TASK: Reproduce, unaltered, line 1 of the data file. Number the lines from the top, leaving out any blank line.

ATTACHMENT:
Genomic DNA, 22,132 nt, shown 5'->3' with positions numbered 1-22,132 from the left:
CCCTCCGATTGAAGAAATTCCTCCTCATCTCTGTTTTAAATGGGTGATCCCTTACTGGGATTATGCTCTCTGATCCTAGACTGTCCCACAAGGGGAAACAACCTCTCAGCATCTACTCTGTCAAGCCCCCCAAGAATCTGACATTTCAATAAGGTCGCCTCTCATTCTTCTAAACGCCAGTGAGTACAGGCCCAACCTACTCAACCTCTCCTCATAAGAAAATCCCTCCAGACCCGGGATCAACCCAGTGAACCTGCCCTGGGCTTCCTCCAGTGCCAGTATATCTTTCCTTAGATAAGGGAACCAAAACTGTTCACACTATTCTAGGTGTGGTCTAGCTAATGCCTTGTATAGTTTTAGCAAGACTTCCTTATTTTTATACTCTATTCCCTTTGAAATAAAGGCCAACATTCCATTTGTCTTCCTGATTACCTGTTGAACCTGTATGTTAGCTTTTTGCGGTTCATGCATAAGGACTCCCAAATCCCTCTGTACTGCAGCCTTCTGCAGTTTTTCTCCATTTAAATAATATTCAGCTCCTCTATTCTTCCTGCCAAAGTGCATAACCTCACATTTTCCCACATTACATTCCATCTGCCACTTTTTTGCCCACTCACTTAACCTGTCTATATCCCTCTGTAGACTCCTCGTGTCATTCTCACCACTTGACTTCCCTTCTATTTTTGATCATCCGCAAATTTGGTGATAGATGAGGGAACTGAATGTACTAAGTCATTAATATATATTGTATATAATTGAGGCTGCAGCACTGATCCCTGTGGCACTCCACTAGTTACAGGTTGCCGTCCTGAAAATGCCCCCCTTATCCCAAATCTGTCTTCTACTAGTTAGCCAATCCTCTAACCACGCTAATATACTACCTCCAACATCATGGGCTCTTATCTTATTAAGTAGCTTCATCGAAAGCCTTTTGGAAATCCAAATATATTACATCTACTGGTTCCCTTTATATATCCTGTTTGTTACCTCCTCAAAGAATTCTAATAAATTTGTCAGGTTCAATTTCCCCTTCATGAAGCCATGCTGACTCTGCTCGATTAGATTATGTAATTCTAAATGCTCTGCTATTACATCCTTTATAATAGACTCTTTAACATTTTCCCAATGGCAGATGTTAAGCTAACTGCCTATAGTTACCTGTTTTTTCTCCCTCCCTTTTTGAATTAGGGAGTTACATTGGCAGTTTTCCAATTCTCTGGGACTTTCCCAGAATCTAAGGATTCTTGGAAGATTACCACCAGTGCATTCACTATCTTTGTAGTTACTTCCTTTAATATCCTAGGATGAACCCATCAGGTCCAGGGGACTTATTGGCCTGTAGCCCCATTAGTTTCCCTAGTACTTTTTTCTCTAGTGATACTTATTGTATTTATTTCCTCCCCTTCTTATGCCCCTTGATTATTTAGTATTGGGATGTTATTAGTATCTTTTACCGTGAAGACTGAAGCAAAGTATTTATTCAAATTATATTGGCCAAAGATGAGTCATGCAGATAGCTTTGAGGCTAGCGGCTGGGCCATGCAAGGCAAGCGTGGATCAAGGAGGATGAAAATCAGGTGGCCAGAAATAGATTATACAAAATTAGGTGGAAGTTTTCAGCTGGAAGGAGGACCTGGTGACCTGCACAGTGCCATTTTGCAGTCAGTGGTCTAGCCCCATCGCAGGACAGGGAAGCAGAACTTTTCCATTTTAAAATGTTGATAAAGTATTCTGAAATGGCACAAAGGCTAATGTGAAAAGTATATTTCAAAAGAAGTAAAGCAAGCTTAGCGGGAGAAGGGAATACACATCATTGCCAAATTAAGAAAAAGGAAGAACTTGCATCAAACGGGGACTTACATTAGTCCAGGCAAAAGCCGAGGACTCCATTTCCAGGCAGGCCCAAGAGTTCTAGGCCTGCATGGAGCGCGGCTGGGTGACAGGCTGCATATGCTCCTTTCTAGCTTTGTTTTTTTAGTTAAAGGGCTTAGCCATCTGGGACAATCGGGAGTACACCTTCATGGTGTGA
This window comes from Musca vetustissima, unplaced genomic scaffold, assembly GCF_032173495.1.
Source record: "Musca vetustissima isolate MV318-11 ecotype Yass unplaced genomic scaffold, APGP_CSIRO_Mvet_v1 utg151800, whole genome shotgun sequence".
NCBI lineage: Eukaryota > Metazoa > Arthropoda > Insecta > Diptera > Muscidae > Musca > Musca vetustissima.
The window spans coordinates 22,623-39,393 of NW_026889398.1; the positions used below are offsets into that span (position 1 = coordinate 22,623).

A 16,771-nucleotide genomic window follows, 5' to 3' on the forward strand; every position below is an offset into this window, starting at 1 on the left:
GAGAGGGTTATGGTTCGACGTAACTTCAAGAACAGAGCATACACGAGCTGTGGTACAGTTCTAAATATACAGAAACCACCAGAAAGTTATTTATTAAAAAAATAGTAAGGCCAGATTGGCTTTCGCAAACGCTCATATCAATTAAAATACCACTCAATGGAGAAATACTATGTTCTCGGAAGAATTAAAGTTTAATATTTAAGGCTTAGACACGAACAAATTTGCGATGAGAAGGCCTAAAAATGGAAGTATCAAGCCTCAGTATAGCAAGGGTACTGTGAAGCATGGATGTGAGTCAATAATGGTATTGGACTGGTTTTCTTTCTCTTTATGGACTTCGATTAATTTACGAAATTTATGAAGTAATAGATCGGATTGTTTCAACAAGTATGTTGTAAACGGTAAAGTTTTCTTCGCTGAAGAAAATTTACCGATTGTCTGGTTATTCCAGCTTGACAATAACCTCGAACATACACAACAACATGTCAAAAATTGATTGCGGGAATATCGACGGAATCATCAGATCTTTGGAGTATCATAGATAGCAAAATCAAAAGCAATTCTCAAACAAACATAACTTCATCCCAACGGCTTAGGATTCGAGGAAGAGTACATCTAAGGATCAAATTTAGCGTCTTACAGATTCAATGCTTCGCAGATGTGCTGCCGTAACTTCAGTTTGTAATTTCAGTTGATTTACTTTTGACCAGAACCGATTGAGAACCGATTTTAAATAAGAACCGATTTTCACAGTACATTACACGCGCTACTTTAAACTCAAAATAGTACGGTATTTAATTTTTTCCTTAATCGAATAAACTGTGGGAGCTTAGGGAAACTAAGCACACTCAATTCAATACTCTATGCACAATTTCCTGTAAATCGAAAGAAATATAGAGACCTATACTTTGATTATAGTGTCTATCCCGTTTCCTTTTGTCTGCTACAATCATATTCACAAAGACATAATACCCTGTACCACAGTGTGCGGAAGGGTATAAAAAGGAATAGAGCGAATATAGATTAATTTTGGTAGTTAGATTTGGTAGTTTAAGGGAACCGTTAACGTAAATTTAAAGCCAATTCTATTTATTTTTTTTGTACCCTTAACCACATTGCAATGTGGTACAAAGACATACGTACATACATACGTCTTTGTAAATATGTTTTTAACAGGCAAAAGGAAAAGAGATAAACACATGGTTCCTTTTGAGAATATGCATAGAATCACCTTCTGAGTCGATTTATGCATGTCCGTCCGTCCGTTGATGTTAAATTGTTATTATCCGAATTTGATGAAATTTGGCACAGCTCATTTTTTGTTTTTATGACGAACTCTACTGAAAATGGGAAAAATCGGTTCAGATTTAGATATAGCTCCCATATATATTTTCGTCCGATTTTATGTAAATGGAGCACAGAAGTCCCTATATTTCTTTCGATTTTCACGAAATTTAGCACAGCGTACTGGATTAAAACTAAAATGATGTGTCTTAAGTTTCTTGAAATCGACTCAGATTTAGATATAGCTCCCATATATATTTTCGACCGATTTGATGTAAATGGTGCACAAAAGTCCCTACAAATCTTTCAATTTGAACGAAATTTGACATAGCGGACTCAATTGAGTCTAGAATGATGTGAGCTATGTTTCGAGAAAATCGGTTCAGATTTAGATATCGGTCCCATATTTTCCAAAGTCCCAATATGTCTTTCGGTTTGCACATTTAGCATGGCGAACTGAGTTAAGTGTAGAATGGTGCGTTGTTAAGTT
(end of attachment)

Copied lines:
Genomic DNA, 22,132 nt, shown 5'->3' with positions numbered 1-22,132 from the left: